On August 6, 2007, Hoya completed a friendly public tender offer for Pentax and acquired 90.59% of the company. On August 14, 2007, the company became a consolidated subsidiary of Hoya. On October 29, 2007, Hoya and Pentax announced that Pentax would merge with and into Hoya effective on March 31, 2008. Hoya closed the Pentax-owned factory in Tokyo, and moved all manufacturing facilities to Cebu, Philippines and Hanoi, Vietnam.
Japanese optical glass-maker Hoya Corporation stated on July 1, 2011, that it would sell its Pentax camera business to copier and printer maker Ricoh, in a deal the Nikkei business daily reported was worth about 10 billion yen ($124.2 million). On July 29, 2011, Hoya transferred its Pentax imaging systems business to a newly established subsidiary called Pentax Imaging Corporation. On October 1, 2011, Ricoh acquired all shares of Pentax Imaging Corp. and renamed the new subsidiary Pentax Ricoh Imaging Company, Ltd. Hoya will continue to use the Pentax brand name for their medical related products such as endoscopes. On August 1, 2013, the company name was changed to Ricoh Imaging Company Ltd.
The corporation is best known for its "Pentax" brand cameras, starting with the pivotal "Asahi Pentax" single-lens reflex camera of 1957. Asahi's first series of cameras, the Asahiflex of 1952, had been the first Japanese-made SLRs for 35mm film, and the Asahiflex IIB of 1954 the first Japanese SLR with an instant-return mirror. The Asahi Pentax itself was the first Japanese fixed-pentaprism SLR. In 1969 under the sub-brand "Pentax 6x7", the company started to produce medium format 120 6x7cm cameras. In 1990 the company renamed the sub-brand from "Pentax 6x7" to "Pentax 67". The company produced Pentax 67 cameras until 1999 and ceased distribution in 2002. The success of the "Pentax" series was such that the business eventually renamed itself "Pentax Corporation" after the 35mm product line. Although the corporation ultimately merged into Hoya Corporation, it eventually was purchased by Ricoh, which continues to develop and market digital cameras under the Pentax brand. Currently, Pentax DSLRs are manufactured in Cebu, Philippines, while digital Pentax lenses are manufactured in Hanoi, Vietnam, under Pentax Ricoh Imaging Products.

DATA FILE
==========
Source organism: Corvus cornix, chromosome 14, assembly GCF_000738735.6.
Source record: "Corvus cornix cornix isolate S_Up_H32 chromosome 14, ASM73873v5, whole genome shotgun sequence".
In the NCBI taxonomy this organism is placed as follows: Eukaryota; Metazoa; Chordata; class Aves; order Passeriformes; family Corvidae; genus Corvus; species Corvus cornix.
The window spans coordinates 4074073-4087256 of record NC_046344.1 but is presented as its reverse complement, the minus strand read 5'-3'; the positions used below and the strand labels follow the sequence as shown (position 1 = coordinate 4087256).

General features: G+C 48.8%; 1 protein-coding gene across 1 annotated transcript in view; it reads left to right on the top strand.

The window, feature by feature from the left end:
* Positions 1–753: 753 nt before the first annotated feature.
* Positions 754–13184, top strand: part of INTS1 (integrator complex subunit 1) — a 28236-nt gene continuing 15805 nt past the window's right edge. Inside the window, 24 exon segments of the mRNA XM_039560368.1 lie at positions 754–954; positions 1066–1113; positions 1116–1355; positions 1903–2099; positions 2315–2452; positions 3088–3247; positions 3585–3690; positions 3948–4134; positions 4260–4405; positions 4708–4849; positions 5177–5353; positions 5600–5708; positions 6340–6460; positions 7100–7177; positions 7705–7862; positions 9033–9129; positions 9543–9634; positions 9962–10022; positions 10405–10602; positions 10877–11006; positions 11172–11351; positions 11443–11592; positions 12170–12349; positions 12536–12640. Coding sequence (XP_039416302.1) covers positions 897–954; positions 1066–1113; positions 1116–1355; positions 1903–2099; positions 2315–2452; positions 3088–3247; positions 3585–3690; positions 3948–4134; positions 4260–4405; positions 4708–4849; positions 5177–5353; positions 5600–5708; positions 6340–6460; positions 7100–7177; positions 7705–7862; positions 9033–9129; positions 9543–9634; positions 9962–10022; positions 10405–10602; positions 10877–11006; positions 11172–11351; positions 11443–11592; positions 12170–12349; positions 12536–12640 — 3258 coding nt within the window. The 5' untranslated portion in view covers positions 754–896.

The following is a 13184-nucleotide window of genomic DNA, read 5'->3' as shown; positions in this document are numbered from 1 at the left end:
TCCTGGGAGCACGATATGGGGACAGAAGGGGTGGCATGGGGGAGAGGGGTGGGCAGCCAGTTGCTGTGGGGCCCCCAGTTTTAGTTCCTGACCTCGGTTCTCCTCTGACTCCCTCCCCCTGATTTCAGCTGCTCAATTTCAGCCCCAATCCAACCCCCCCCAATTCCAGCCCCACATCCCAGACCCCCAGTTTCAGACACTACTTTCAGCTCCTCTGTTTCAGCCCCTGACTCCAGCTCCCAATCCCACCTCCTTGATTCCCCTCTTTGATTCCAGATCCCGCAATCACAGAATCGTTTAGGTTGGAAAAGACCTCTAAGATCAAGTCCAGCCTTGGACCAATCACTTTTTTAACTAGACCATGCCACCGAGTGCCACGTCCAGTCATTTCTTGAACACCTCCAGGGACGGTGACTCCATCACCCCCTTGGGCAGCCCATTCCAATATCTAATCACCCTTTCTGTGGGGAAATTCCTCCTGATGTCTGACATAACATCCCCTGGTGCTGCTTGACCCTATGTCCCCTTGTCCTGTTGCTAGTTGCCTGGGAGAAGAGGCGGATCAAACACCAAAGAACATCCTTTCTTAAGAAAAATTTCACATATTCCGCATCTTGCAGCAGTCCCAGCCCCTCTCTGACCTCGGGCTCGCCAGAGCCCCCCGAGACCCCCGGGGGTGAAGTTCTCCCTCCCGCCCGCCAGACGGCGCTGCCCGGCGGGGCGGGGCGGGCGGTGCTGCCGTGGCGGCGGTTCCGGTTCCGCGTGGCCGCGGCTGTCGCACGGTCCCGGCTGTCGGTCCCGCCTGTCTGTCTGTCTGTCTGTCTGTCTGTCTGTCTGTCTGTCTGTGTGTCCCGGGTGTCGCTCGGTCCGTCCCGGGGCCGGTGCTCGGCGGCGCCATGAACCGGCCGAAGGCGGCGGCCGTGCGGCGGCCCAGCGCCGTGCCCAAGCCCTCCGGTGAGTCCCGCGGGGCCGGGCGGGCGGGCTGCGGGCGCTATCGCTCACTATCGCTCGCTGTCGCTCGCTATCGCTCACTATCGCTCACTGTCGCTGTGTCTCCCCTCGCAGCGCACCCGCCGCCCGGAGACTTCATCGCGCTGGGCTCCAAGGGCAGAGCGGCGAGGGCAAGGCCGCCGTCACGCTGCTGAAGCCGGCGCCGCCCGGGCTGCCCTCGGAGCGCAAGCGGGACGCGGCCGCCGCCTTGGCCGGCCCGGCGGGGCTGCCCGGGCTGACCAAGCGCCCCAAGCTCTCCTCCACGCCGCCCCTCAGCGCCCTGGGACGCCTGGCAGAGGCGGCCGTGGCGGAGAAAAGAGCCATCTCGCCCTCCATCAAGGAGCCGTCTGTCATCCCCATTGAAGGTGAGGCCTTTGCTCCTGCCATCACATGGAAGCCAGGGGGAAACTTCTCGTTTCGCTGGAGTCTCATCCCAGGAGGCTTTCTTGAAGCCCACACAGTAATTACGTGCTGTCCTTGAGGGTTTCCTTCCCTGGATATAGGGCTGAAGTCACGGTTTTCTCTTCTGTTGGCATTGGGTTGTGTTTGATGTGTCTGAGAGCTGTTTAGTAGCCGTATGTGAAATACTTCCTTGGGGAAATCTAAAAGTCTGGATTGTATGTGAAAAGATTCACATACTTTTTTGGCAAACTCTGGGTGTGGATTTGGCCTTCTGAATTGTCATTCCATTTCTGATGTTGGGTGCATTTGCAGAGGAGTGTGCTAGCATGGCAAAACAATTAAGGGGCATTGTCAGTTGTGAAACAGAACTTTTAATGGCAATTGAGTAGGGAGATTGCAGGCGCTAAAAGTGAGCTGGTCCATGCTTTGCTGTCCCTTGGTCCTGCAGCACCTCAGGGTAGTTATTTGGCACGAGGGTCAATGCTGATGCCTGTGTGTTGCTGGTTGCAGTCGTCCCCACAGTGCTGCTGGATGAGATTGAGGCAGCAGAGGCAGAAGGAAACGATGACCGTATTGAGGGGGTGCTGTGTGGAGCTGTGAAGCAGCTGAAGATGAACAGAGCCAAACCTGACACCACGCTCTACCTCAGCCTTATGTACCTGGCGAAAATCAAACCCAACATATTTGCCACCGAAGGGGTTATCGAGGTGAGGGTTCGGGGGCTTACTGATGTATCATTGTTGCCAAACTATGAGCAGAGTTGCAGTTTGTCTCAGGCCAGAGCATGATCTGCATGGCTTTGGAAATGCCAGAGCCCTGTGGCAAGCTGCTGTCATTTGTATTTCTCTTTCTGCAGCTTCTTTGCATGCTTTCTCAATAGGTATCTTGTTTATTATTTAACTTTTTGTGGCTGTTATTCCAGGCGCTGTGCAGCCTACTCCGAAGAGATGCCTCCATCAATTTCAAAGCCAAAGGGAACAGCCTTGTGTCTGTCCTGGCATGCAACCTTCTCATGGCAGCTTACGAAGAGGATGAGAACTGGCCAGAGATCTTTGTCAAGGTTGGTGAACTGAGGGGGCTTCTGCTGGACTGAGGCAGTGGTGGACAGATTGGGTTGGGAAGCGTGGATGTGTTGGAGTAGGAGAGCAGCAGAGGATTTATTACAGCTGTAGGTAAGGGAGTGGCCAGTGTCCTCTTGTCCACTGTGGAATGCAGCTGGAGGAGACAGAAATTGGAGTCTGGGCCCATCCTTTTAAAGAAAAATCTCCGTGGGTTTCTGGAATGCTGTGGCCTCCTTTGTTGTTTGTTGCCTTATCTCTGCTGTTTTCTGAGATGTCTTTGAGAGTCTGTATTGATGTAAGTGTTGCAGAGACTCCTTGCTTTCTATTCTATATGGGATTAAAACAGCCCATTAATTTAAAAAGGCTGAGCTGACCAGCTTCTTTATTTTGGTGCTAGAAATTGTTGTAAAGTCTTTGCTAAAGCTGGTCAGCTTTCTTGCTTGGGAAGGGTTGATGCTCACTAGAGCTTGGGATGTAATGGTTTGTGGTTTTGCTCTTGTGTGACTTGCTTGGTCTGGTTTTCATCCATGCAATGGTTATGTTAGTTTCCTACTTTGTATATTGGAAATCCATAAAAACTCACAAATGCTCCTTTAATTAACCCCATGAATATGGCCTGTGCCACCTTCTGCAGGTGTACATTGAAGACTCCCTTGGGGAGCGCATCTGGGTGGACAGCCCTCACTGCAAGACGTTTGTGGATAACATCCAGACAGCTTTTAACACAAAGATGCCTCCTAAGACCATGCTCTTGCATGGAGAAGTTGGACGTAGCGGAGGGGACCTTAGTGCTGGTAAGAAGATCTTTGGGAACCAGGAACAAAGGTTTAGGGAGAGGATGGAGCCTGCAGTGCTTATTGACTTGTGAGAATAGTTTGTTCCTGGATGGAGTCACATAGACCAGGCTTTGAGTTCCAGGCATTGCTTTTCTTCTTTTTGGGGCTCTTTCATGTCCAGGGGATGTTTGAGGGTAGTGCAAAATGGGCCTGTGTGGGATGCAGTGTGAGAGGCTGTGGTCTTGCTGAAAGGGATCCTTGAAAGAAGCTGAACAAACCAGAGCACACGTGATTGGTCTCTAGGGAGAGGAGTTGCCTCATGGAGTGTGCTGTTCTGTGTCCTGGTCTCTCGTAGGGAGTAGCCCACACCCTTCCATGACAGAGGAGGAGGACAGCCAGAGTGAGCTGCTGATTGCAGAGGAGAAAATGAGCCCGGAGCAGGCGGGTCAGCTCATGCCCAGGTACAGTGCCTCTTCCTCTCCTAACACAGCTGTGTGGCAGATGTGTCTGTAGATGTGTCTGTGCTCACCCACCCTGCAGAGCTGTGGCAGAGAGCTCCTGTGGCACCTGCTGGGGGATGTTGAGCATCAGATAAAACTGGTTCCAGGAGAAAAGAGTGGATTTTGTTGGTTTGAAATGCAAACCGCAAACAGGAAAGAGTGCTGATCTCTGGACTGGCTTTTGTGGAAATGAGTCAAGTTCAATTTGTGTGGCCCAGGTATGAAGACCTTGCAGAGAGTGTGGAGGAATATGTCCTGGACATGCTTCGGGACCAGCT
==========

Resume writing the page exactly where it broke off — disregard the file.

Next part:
In 2005, Pentax Corporation partnered with Samsung to share work on camera technology and recapture market ground from Nikon and Canon. Pentax and Samsung subsequently released new DSLR siblings from this agreement. The Pentax *ist DS and *istDL2 also appeared as the Samsung GX-1S and GX-1L, while the jointly developed (90% Pentax and 10% Samsung) Pentax K10D and K20D gave birth to the Samsung GX-10 and GX-20 respectively. Some Pentax lenses are also rebranded and sold as Samsung Schneider Kreuznach D-Xenon and D-Xenogon lenses for Samsung DSLRs. However, both brands are completely compatible with Pentax and Samsung DSLRs. In 2017, Samsung announced its departure of the camera market.
Hoya is focusing its main business on the following areas: information technology, eye care, life care, optics, imaging systems. Pentax’s main competitors include Canon, Nikon, Olympus, Panasonic, Sony (imaging/camera business), Fujifilm, Sangi, Kyocera (life care business).
Asahi Pentax (all 35mm equipment) Pentax 6x7 (medium format 120 6x7cm equipment from 1969 to 1990) Pentax 67 (medium format 120 6x7cm equipment from 1990 to 1999)
Honeywell Pentax (medium format 120 6x7cm equipment from 1969 to 1990)